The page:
The Fun Way to Fight Crime

I never really thought Batman did all that good a job of fighting crime. Really, he’s mostly just responding to it after it happens. Must be why Gotham City is still overrun with super villains. There is a far better way to fight crime (and poverty, racism, teen pregnancy, low academic achievement, etc.). It’s incredibly effective … and actually kind of fun.

Every person who reads this post needs to become a mentor for the Big Brothers/Big Sisters program. Then you all need to get other people to sign up. Many chapters have a huge need for guys, in particular, which is odd considering that boys are much more likely to drop out of school or end up in jail.

If those kids have mentors, they’ll be way better off. Any mentoring is good, but Big Brothers/Big Sisters works particularly well: A 1993 study by Public/Private Ventures showed that kids in the program were 46% less likely to begin using illegal, 27% less likely to start using alcohol, 52% less likely to skip school and 33% less likely to hit someone. I checked out the study myself, and it seemed reliable. For 18 months, the group followed 959 at-risk boys and girls from across the country, assigning about half of them to waiting lists to serve as a control group. The study was paid for by the Lilly Endowment, the Commonwealth Fund, the Pew Charitable Trusts and an anonymous donor.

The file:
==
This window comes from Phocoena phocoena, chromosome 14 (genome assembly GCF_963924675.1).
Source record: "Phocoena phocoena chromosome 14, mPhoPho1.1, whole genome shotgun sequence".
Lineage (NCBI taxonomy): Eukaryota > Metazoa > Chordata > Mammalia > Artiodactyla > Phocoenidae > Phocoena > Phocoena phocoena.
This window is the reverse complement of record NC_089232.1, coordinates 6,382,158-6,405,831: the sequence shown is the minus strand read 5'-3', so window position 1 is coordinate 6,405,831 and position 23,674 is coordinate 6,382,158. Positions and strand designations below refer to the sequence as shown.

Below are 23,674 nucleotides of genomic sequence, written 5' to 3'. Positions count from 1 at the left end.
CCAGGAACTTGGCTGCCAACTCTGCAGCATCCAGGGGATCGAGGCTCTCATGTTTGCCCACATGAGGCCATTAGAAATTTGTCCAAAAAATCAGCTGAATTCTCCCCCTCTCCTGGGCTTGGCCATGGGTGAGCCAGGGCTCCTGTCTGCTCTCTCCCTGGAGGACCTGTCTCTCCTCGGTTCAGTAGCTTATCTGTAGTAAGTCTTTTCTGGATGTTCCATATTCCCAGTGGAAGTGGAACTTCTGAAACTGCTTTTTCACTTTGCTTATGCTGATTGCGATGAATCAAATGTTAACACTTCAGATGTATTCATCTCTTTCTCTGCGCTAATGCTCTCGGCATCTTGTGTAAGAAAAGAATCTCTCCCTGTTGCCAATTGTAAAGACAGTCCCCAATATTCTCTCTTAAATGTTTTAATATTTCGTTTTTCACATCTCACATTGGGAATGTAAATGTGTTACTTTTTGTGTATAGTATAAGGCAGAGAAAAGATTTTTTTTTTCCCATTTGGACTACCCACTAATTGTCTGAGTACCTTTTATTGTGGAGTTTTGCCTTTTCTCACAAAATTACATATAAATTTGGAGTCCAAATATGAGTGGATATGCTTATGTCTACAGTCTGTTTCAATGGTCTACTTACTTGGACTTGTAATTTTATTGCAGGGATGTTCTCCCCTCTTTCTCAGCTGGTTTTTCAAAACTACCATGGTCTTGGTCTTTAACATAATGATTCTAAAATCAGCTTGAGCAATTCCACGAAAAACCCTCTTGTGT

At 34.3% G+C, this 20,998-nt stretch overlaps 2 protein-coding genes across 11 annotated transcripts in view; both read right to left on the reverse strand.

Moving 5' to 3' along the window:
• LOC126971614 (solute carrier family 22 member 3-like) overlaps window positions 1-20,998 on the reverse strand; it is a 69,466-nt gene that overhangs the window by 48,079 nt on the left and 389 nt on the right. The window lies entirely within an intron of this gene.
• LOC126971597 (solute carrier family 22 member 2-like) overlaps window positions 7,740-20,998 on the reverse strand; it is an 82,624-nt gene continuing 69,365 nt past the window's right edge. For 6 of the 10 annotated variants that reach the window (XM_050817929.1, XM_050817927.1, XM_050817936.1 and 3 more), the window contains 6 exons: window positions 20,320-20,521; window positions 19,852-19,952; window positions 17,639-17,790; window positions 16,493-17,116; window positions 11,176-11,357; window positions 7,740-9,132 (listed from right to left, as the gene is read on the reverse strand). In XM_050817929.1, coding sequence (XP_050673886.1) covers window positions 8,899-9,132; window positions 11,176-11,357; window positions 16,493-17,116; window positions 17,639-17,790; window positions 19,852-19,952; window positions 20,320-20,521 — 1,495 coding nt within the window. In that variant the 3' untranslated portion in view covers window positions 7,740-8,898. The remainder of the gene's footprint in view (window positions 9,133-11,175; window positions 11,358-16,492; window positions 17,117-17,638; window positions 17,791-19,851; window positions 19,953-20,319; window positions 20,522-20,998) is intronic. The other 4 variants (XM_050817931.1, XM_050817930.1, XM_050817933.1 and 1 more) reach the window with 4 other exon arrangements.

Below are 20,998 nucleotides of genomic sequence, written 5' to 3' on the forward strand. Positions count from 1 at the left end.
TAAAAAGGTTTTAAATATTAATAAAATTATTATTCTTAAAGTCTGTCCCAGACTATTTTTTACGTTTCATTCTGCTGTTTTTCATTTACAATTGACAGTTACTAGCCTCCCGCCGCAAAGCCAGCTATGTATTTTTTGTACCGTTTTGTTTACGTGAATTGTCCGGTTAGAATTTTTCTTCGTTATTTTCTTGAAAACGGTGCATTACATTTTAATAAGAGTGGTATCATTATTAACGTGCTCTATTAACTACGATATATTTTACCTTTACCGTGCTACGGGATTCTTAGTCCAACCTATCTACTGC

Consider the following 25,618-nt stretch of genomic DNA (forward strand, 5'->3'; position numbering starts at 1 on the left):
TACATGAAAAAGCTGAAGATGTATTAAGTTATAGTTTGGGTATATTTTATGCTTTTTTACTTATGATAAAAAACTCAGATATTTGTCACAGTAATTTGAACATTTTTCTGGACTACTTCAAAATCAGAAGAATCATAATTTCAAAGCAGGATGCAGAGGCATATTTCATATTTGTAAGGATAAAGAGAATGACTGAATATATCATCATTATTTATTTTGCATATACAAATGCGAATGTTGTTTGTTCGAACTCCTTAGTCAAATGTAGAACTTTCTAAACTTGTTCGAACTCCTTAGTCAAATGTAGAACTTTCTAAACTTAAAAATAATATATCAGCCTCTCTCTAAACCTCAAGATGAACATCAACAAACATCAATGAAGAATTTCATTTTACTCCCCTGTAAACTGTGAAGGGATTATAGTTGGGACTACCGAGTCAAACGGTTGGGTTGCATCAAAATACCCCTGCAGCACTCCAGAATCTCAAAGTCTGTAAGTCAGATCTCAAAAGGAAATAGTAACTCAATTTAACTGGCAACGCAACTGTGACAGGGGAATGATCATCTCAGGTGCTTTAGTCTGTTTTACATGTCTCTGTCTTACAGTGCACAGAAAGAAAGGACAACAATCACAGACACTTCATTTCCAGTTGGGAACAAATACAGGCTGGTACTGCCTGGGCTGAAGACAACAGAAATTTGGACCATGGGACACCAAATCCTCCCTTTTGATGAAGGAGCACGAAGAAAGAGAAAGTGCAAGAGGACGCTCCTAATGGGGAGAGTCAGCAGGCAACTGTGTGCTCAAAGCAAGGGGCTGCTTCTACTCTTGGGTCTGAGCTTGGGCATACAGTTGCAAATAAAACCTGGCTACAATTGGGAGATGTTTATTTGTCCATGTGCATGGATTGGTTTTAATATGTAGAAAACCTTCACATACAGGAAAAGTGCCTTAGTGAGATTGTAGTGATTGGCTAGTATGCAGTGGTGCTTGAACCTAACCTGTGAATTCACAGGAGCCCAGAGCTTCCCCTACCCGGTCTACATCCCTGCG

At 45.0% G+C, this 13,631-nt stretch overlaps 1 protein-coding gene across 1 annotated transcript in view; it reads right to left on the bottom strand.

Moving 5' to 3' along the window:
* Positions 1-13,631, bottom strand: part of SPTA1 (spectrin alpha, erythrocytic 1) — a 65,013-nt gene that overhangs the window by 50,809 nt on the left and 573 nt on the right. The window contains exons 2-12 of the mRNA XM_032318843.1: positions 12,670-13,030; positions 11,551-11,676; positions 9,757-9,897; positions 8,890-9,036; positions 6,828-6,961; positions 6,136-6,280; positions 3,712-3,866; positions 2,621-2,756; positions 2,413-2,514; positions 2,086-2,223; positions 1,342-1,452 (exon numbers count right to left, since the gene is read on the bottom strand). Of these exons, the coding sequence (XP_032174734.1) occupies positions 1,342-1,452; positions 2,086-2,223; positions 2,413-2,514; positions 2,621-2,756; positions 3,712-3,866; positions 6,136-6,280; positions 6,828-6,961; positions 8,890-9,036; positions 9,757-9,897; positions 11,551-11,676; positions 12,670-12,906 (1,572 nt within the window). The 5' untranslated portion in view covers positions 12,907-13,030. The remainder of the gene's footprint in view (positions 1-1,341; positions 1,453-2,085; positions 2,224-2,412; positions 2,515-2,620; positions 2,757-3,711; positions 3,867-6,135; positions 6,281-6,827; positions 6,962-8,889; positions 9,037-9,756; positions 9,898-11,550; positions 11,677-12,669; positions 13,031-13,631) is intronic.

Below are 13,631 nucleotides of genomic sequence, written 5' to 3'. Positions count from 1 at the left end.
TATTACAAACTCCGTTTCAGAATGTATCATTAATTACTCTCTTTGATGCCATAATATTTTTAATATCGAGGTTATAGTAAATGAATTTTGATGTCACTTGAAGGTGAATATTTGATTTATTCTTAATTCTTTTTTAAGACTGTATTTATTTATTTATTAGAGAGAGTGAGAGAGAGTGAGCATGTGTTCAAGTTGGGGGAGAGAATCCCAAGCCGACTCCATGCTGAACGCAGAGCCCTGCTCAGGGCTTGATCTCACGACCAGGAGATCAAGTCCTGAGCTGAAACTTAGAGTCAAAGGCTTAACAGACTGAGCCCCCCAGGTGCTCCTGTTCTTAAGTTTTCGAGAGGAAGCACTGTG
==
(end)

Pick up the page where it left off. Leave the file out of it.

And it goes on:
My experience in the program suggests that the study is right. My little's grades and behavior have improved a lot over the past year. I can't take full credit, as he just entered a more intensive program at school, but I will take some! The only catch is you’re required to have fun together for four hours a month. We went to the batting cages a week ago, but we don’t always do something that costs money.  Once I even took him with me to run a bunch of errands! 

I’m hoping this post gets 10 people to sign up. Imagine the ripple effect, especially if they each get two other people to join them. And maybe we all each work with five kids over the course of the next 15 years. That’s 150 children whose lives could be altered forever. Then those kids will be positive influences on their friends at school and their siblings. And when they’re older we’ll tell them they should become mentors, too. Pretty soon we’ve got a whole new city!

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